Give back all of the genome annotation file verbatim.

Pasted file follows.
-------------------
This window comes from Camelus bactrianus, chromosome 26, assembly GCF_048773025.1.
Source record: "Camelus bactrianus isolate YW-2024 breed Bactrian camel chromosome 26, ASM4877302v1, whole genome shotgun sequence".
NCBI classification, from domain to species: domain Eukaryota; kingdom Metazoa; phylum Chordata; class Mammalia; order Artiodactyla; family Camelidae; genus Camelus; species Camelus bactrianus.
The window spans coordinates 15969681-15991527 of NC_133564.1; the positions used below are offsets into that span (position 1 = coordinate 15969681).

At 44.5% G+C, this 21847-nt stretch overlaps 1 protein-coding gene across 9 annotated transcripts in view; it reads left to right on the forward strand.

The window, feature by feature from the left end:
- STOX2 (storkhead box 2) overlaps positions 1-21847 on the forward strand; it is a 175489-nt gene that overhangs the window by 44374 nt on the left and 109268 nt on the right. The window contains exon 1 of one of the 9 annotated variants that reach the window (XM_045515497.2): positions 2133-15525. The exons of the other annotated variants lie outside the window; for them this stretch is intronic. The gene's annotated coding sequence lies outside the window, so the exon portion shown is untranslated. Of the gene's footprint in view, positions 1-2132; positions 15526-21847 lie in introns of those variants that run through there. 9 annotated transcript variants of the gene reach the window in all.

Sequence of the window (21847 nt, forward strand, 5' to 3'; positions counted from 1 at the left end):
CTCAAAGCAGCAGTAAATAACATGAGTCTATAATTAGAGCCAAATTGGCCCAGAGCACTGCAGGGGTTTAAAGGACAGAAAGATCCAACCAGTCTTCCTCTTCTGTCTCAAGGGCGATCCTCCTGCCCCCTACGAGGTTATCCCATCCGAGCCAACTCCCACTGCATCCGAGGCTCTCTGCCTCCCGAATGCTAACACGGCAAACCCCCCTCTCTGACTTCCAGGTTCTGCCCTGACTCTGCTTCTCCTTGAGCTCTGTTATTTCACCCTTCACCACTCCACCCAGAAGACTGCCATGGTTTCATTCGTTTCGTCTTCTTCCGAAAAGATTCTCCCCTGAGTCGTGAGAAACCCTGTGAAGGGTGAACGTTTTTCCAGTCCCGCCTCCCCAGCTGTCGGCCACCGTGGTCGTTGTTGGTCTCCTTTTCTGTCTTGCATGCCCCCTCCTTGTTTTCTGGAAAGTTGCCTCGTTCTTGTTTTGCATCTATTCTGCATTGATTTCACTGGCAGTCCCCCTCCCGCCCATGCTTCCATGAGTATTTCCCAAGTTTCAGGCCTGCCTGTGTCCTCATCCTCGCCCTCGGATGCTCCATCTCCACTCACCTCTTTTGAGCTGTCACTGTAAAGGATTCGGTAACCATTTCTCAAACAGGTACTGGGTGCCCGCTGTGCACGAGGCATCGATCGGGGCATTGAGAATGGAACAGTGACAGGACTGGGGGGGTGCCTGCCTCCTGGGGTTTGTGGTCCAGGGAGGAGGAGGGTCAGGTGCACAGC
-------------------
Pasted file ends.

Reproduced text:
This window comes from Camelus bactrianus, chromosome 26, assembly GCF_048773025.1.
Source record: "Camelus bactrianus isolate YW-2024 breed Bactrian camel chromosome 26, ASM4877302v1, whole genome shotgun sequence".
NCBI classification, from domain to species: domain Eukaryota; kingdom Metazoa; phylum Chordata; class Mammalia; order Artiodactyla; family Camelidae; genus Camelus; species Camelus bactrianus.
The window spans coordinates 15969681-15991527 of NC_133564.1; the positions used below are offsets into that span (position 1 = coordinate 15969681).

At 44.5% G+C, this 21847-nt stretch overlaps 1 protein-coding gene across 9 annotated transcripts in view; it reads left to right on the forward strand.

The window, feature by feature from the left end:
- STOX2 (storkhead box 2) overlaps positions 1-21847 on the forward strand; it is a 175489-nt gene that overhangs the window by 44374 nt on the left and 109268 nt on the right. The window contains exon 1 of one of the 9 annotated variants that reach the window (XM_045515497.2): positions 2133-15525. The exons of the other annotated variants lie outside the window; for them this stretch is intronic. The gene's annotated coding sequence lies outside the window, so the exon portion shown is untranslated. Of the gene's footprint in view, positions 1-2132; positions 15526-21847 lie in introns of those variants that run through there. 9 annotated transcript variants of the gene reach the window in all.

Sequence of the window (21847 nt, forward strand, 5' to 3'; positions counted from 1 at the left end):
CTCAAAGCAGCAGTAAATAACATGAGTCTATAATTAGAGCCAAATTGGCCCAGAGCACTGCAGGGGTTTAAAGGACAGAAAGATCCAACCAGTCTTCCTCTTCTGTCTCAAGGGCGATCCTCCTGCCCCCTACGAGGTTATCCCATCCGAGCCAACTCCCACTGCATCCGAGGCTCTCTGCCTCCCGAATGCTAACACGGCAAACCCCCCTCTCTGACTTCCAGGTTCTGCCCTGACTCTGCTTCTCCTTGAGCTCTGTTATTTCACCCTTCACCACTCCACCCAGAAGACTGCCATGGTTTCATTCGTTTCGTCTTCTTCCGAAAAGATTCTCCCCTGAGTCGTGAGAAACCCTGTGAAGGGTGAACGTTTTTCCAGTCCCGCCTCCCCAGCTGTCGGCCACCGTGGTCGTTGTTGGTCTCCTTTTCTGTCTTGCATGCCCCCTCCTTGTTTTCTGGAAAGTTGCCTCGTTCTTGTTTTGCATCTATTCTGCATTGATTTCACTGGCAGTCCCCCTCCCGCCCATGCTTCCATGAGTATTTCCCAAGTTTCAGGCCTGCCTGTGTCCTCATCCTCGCCCTCGGATGCTCCATCTCCACTCACCTCTTTTGAGCTGTCACTGTAAAGGATTCGGTAACCATTTCTCAAACAGGTACTGGGTGCCCGCTGTGCACGAGGCATCGATCGGGGCATTGAGAATGGAACAGTGACAGGACTGGGGGGGTGCCTGCCTCCTGGGGTTTGTGGTCCAGGGAGGAGGAGGGTCAGGTGCACAGC